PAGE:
American Association of University Professors president Jane Buck spoke to CAUT Council delegates about a just-released special report by AAUP on the risks to academic freedom and free inquiry posed by the government response to the terrorist attacks of Sept. 11, 2001. The 26-page report, published in the November/December issue of Academe, calls for more freedom of inquiry and openness in academic settings.
Buck expressed grave concern about many of the measures taken in haste after the tragic actions of Sept. 11, but added she was hopeful there is a growing realization of the need to restore long cherished constitutional rights and protections.
She told Council the report focuses on sections of the USA Patriot Act that threaten academic freedom.
According to Buck, the report also outlines recent restrictions on information and elevated barriers to entry into the United States by noncitizens, especially foreign students and scholars. In addition, it summarizes national responses to Sept.11 and the effect of those responses on the campus climate for academic freedom.
"The report of the special committee rests on the premise that freedom of inquiry and the open exchange of ideas are crucial to the nation's security," says Robert O'Neil of the University of Virginia and chair of AAUP's Special Committee on Academic Freedom and National Security in a Time of Crisis.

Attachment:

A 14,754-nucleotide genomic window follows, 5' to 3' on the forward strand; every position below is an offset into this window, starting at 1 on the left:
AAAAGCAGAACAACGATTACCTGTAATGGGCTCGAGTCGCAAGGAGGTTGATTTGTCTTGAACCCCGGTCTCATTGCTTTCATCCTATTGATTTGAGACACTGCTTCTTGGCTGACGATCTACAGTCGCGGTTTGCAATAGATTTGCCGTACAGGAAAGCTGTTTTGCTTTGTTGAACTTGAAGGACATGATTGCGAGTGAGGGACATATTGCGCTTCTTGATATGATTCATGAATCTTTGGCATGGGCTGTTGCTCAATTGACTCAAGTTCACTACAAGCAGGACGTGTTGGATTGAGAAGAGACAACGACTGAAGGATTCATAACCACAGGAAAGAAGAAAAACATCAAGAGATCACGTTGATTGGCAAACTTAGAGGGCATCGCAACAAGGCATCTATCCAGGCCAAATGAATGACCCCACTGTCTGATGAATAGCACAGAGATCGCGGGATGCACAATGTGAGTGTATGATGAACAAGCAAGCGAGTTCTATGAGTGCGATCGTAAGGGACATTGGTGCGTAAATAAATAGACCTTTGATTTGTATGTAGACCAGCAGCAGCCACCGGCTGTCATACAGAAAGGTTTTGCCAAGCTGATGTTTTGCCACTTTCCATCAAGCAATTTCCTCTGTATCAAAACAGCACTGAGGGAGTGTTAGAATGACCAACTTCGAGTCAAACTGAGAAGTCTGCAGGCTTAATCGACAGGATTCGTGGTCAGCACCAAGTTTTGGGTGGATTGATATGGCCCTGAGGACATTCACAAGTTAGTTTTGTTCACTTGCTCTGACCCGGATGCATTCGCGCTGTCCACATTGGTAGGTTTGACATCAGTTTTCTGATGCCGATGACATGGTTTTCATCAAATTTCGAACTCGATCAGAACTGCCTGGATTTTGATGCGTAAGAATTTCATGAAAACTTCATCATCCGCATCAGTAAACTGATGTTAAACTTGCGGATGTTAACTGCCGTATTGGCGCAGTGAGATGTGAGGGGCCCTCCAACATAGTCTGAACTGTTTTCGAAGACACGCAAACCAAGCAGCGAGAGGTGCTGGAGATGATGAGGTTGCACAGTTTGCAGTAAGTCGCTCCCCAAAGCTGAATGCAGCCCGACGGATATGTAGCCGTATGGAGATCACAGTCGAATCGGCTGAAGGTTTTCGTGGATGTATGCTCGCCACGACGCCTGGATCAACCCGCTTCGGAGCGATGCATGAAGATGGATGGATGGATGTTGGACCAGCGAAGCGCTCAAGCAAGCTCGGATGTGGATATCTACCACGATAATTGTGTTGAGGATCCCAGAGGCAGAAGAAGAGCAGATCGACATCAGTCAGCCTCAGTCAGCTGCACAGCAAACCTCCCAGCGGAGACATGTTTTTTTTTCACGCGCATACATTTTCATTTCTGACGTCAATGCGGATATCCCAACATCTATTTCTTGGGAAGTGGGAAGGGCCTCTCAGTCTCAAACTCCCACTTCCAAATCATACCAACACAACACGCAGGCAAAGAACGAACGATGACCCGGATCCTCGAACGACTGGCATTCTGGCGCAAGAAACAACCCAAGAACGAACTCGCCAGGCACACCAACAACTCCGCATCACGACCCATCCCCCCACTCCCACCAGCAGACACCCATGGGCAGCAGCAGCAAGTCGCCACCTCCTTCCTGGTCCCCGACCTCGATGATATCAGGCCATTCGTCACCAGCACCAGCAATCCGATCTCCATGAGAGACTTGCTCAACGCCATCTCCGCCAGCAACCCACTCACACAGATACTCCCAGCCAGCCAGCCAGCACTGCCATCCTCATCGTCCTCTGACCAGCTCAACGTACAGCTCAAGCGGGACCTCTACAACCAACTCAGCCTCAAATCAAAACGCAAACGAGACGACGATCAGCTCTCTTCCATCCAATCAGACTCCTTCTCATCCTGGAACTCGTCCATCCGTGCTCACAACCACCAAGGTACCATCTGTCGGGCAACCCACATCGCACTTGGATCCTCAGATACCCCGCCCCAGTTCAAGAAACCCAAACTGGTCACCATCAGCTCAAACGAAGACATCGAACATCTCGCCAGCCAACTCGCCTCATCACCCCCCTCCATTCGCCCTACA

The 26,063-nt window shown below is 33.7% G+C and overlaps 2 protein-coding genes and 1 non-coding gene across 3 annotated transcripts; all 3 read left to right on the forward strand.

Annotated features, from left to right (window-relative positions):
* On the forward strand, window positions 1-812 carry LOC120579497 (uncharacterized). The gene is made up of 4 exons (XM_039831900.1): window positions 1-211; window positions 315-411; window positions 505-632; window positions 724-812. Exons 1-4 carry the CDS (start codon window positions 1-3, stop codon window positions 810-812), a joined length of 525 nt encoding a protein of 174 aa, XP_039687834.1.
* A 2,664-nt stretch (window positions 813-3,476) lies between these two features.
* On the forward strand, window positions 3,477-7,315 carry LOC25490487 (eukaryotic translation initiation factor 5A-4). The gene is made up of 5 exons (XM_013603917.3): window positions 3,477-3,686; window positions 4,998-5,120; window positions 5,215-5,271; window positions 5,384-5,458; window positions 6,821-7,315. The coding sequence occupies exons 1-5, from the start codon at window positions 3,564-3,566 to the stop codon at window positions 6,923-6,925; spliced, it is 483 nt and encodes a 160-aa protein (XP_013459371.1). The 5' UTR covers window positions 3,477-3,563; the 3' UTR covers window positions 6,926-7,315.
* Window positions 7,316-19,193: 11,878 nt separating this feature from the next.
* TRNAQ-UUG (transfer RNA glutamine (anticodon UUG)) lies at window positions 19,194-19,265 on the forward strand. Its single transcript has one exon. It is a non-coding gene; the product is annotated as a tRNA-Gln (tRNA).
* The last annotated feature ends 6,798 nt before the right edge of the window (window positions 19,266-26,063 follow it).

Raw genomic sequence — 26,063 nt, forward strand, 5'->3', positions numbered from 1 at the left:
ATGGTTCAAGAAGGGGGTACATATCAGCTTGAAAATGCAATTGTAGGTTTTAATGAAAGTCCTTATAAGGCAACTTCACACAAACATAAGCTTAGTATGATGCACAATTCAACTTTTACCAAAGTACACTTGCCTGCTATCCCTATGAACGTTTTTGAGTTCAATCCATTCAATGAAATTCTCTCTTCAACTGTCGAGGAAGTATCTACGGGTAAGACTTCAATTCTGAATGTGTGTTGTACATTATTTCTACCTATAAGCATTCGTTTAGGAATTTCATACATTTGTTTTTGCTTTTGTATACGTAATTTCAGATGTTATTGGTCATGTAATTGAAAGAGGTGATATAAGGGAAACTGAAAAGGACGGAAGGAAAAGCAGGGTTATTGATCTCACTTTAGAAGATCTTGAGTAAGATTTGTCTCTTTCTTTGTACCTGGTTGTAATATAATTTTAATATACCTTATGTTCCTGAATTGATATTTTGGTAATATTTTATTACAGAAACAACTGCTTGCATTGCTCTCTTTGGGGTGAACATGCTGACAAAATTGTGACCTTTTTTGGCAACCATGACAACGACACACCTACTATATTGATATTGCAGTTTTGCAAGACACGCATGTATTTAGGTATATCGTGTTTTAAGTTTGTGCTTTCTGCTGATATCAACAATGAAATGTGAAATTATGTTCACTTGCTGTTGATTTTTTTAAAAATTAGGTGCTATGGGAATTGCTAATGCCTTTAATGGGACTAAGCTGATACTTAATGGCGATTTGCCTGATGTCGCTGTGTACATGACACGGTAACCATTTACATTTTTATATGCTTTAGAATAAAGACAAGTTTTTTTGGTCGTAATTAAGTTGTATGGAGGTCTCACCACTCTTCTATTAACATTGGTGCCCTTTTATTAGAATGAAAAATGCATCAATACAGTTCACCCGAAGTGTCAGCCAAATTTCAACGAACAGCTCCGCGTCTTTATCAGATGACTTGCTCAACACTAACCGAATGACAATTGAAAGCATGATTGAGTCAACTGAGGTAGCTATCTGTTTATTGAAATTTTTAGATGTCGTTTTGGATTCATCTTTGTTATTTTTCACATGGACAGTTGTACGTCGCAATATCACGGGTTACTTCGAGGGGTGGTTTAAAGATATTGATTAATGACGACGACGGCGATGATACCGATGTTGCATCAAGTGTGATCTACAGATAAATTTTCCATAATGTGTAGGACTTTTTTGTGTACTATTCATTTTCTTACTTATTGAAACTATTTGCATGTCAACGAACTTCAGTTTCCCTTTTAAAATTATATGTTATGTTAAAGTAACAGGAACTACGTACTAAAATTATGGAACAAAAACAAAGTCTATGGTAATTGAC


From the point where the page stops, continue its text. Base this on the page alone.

"The nation's security and, ultimately, its well-being are damaged by practices that discourage or impair freedom."
The report explores the idea that in scientific research, "the free exchange of data may better enable investigators to identify the means for preempting or neutralizing threats posed by information falling into the wrong hands."
At the national level, the report urges those in the academic world to take every opportunity to remind those outside the academic community of the vital value of academic freedom and free inquiry. The report calls for fair procedures for noncitizens who seek visas or other approvals to study, teach, or collaborate with researchers in the U.S. and it recommends that faculty expand their efforts to alert the public and colleagues in the academic community of potential new threats to academic freedom with an eye toward seeking early and effective intervention in the law and policymaking processes.
At the campus level, the report urges faculty to participate in developing institutional policies to protect academic freedom against governmental constraints. The policies would address issues such as the acceptance of classified research grants and contracts, access to personal computer files and the sharing of information with external agencies about library and student records.
The special committee cautions that the impact of Sept. 11 on academic freedom is far from over, and it promises to continue to monitor conditions for academic freedom.